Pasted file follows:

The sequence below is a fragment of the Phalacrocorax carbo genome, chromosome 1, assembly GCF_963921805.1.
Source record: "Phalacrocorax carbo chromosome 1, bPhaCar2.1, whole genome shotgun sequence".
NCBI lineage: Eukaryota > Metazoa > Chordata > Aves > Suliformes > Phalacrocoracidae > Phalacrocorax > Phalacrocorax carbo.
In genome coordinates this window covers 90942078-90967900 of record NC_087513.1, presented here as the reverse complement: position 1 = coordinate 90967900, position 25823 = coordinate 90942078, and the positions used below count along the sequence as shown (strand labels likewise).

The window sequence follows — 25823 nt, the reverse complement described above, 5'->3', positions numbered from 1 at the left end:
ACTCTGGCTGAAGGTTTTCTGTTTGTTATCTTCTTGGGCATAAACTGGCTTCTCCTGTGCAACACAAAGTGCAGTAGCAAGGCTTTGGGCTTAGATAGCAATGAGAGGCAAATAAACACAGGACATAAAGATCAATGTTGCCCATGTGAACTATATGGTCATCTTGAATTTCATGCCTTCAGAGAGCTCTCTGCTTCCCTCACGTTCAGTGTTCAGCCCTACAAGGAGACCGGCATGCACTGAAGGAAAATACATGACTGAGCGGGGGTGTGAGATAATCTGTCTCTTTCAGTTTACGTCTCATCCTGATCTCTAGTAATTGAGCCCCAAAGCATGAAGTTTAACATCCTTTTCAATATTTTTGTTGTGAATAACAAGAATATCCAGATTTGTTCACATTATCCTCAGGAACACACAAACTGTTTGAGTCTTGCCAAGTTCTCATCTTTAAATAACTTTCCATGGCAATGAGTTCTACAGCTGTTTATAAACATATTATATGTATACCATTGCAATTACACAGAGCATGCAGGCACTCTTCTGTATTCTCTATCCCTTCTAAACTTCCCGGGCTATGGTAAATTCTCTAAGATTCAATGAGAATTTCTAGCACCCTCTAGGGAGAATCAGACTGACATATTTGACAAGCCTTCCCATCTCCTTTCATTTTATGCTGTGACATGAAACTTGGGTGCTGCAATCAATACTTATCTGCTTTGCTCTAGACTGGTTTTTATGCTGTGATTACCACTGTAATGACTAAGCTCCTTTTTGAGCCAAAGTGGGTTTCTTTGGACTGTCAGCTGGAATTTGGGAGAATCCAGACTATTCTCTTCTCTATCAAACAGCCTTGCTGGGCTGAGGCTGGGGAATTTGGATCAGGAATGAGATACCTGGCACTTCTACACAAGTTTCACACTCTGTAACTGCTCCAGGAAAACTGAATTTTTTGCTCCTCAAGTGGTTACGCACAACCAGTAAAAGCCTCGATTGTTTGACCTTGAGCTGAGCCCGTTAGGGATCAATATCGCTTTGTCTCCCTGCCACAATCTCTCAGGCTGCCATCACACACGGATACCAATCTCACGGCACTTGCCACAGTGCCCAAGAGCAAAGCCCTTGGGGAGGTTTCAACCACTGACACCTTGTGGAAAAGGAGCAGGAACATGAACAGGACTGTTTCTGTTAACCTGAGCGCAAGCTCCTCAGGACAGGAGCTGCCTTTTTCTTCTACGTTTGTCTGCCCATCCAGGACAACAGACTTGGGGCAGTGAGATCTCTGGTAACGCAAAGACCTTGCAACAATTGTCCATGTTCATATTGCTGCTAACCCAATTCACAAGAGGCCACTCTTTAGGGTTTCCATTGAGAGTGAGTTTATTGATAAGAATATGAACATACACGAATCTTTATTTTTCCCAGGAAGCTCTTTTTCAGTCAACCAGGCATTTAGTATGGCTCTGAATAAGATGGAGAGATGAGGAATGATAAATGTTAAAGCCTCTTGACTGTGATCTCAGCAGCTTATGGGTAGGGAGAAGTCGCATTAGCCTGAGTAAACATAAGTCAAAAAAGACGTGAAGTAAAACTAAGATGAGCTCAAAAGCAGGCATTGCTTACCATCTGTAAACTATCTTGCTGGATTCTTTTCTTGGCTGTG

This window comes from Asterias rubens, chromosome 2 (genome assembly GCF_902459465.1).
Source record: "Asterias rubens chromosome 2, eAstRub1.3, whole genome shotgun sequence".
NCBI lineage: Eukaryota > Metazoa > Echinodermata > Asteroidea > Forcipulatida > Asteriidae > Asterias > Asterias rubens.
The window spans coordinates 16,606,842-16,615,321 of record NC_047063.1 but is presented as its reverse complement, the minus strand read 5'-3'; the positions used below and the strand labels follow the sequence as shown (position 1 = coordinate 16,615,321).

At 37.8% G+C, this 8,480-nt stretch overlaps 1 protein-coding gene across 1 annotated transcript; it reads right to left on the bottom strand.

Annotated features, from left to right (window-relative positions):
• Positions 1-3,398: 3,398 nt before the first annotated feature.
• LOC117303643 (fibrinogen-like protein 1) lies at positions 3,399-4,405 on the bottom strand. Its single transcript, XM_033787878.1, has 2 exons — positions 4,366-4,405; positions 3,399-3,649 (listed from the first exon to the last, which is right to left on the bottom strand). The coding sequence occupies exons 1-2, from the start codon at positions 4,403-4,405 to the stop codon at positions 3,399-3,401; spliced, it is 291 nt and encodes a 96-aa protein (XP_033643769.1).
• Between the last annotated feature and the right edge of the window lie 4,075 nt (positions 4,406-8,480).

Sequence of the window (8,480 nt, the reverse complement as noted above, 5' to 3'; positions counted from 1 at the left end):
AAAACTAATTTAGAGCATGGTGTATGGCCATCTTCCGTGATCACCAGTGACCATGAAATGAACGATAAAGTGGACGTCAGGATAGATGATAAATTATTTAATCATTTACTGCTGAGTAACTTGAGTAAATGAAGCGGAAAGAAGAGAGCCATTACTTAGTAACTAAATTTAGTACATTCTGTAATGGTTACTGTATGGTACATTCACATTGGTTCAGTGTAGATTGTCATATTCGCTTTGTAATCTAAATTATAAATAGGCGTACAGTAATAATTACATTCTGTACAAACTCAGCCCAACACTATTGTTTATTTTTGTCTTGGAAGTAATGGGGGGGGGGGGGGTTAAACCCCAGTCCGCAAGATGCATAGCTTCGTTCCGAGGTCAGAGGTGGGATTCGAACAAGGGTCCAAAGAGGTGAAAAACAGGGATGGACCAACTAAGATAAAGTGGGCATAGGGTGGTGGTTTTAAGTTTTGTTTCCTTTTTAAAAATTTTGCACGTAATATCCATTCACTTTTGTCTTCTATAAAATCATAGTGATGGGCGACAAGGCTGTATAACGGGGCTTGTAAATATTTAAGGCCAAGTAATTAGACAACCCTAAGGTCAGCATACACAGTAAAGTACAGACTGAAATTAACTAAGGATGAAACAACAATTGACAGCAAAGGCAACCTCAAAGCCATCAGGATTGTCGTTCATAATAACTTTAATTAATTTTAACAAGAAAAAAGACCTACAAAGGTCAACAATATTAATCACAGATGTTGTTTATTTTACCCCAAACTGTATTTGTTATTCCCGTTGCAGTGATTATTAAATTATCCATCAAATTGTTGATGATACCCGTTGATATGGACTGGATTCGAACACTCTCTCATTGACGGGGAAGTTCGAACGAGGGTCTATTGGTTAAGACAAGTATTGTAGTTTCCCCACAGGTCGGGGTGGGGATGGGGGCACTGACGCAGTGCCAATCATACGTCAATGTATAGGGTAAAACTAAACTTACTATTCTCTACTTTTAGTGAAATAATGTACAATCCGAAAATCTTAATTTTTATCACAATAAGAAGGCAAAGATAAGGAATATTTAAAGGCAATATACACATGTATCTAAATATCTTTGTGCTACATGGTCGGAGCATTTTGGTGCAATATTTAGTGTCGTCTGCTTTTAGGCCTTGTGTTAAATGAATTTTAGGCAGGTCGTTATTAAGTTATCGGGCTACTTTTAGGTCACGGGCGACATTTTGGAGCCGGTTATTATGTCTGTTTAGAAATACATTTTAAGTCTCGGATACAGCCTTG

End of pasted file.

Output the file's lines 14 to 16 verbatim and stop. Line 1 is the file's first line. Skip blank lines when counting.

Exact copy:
• LOC117303643 (fibrinogen-like protein 1) lies at positions 3,399-4,405 on the bottom strand. Its single transcript, XM_033787878.1, has 2 exons — positions 4,366-4,405; positions 3,399-3,649 (listed from the first exon to the last, which is right to left on the bottom strand). The coding sequence occupies exons 1-2, from the start codon at positions 4,403-4,405 to the stop codon at positions 3,399-3,401; spliced, it is 291 nt and encodes a 96-aa protein (XP_033643769.1).
• Between the last annotated feature and the right edge of the window lie 4,075 nt (positions 4,406-8,480).

Sequence of the window (8,480 nt, the reverse complement as noted above, 5' to 3'; positions counted from 1 at the left end):